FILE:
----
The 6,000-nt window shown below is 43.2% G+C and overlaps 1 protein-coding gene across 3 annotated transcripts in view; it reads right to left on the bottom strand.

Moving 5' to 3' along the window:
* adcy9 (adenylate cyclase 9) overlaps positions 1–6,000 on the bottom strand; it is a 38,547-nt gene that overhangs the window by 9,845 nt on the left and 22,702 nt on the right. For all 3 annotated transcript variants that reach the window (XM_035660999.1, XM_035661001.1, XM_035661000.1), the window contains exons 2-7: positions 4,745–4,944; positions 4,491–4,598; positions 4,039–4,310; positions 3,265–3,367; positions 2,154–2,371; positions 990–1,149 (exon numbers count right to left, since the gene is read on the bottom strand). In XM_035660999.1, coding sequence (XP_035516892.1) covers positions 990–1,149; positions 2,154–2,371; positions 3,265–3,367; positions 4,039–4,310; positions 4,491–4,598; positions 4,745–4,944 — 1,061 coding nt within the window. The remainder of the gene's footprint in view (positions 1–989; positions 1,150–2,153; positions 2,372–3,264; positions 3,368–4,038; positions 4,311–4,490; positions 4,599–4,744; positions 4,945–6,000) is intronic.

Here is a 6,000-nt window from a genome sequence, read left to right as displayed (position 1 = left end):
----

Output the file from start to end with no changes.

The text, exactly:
The 6,000-nt window shown below is 43.2% G+C and overlaps 1 protein-coding gene across 3 annotated transcripts in view; it reads right to left on the bottom strand.

Moving 5' to 3' along the window:
* adcy9 (adenylate cyclase 9) overlaps positions 1–6,000 on the bottom strand; it is a 38,547-nt gene that overhangs the window by 9,845 nt on the left and 22,702 nt on the right. For all 3 annotated transcript variants that reach the window (XM_035660999.1, XM_035661001.1, XM_035661000.1), the window contains exons 2-7: positions 4,745–4,944; positions 4,491–4,598; positions 4,039–4,310; positions 3,265–3,367; positions 2,154–2,371; positions 990–1,149 (exon numbers count right to left, since the gene is read on the bottom strand). In XM_035660999.1, coding sequence (XP_035516892.1) covers positions 990–1,149; positions 2,154–2,371; positions 3,265–3,367; positions 4,039–4,310; positions 4,491–4,598; positions 4,745–4,944 — 1,061 coding nt within the window. The remainder of the gene's footprint in view (positions 1–989; positions 1,150–2,153; positions 2,372–3,264; positions 3,368–4,038; positions 4,311–4,490; positions 4,599–4,744; positions 4,945–6,000) is intronic.

Here is a 6,000-nt window from a genome sequence, read left to right as displayed (position 1 = left end):